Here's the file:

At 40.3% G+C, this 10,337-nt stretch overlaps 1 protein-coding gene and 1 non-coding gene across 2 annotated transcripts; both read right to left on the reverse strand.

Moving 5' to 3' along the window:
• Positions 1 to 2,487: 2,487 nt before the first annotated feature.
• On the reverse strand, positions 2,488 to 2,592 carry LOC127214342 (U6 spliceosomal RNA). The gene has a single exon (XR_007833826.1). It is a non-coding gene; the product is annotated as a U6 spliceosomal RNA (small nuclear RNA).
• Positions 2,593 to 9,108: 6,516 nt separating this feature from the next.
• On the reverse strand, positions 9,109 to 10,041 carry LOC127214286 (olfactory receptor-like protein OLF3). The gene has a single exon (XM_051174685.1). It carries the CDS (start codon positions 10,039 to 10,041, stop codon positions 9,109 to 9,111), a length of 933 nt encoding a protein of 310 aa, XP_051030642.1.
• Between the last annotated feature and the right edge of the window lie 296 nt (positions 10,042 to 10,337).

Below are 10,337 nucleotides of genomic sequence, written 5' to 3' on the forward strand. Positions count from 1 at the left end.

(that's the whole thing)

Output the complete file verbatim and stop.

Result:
At 40.3% G+C, this 10,337-nt stretch overlaps 1 protein-coding gene and 1 non-coding gene across 2 annotated transcripts; both read right to left on the reverse strand.

Moving 5' to 3' along the window:
• Positions 1 to 2,487: 2,487 nt before the first annotated feature.
• On the reverse strand, positions 2,488 to 2,592 carry LOC127214342 (U6 spliceosomal RNA). The gene has a single exon (XR_007833826.1). It is a non-coding gene; the product is annotated as a U6 spliceosomal RNA (small nuclear RNA).
• Positions 2,593 to 9,108: 6,516 nt separating this feature from the next.
• On the reverse strand, positions 9,109 to 10,041 carry LOC127214286 (olfactory receptor-like protein OLF3). The gene has a single exon (XM_051174685.1). It carries the CDS (start codon positions 10,039 to 10,041, stop codon positions 9,109 to 9,111), a length of 933 nt encoding a protein of 310 aa, XP_051030642.1.
• Between the last annotated feature and the right edge of the window lie 296 nt (positions 10,042 to 10,337).

Below are 10,337 nucleotides of genomic sequence, written 5' to 3' on the forward strand. Positions count from 1 at the left end.